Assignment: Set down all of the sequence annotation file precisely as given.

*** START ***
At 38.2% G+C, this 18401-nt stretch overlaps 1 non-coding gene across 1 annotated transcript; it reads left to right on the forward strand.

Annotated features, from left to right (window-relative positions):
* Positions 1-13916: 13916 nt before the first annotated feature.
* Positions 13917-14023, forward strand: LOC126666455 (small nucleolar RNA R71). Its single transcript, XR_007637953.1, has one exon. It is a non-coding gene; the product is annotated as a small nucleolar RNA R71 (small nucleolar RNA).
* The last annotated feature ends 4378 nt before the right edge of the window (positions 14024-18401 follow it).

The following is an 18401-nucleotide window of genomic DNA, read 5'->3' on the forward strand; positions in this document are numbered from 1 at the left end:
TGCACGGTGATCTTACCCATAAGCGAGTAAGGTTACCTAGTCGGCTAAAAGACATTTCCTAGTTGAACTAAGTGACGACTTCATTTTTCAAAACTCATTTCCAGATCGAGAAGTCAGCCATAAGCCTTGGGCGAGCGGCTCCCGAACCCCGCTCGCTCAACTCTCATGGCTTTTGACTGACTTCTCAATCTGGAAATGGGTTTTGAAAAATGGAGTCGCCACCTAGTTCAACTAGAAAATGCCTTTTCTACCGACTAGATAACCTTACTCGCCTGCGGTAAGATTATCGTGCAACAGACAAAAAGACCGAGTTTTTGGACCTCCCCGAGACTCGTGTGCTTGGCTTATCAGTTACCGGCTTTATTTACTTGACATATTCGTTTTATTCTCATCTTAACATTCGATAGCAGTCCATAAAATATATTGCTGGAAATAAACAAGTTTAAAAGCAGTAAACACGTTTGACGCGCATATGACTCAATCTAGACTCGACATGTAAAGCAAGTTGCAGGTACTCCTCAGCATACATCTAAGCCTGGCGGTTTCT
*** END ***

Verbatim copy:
At 38.2% G+C, this 18401-nt stretch overlaps 1 non-coding gene across 1 annotated transcript; it reads left to right on the forward strand.

Annotated features, from left to right (window-relative positions):
* Positions 1-13916: 13916 nt before the first annotated feature.
* Positions 13917-14023, forward strand: LOC126666455 (small nucleolar RNA R71). Its single transcript, XR_007637953.1, has one exon. It is a non-coding gene; the product is annotated as a small nucleolar RNA R71 (small nucleolar RNA).
* The last annotated feature ends 4378 nt before the right edge of the window (positions 14024-18401 follow it).

The following is an 18401-nucleotide window of genomic DNA, read 5'->3' on the forward strand; positions in this document are numbered from 1 at the left end:
TGCACGGTGATCTTACCCATAAGCGAGTAAGGTTACCTAGTCGGCTAAAAGACATTTCCTAGTTGAACTAAGTGACGACTTCATTTTTCAAAACTCATTTCCAGATCGAGAAGTCAGCCATAAGCCTTGGGCGAGCGGCTCCCGAACCCCGCTCGCTCAACTCTCATGGCTTTTGACTGACTTCTCAATCTGGAAATGGGTTTTGAAAAATGGAGTCGCCACCTAGTTCAACTAGAAAATGCCTTTTCTACCGACTAGATAACCTTACTCGCCTGCGGTAAGATTATCGTGCAACAGACAAAAAGACCGAGTTTTTGGACCTCCCCGAGACTCGTGTGCTTGGCTTATCAGTTACCGGCTTTATTTACTTGACATATTCGTTTTATTCTCATCTTAACATTCGATAGCAGTCCATAAAATATATTGCTGGAAATAAACAAGTTTAAAAGCAGTAAACACGTTTGACGCGCATATGACTCAATCTAGACTCGACATGTAAAGCAAGTTGCAGGTACTCCTCAGCATACATCTAAGCCTGGCGGTTTCT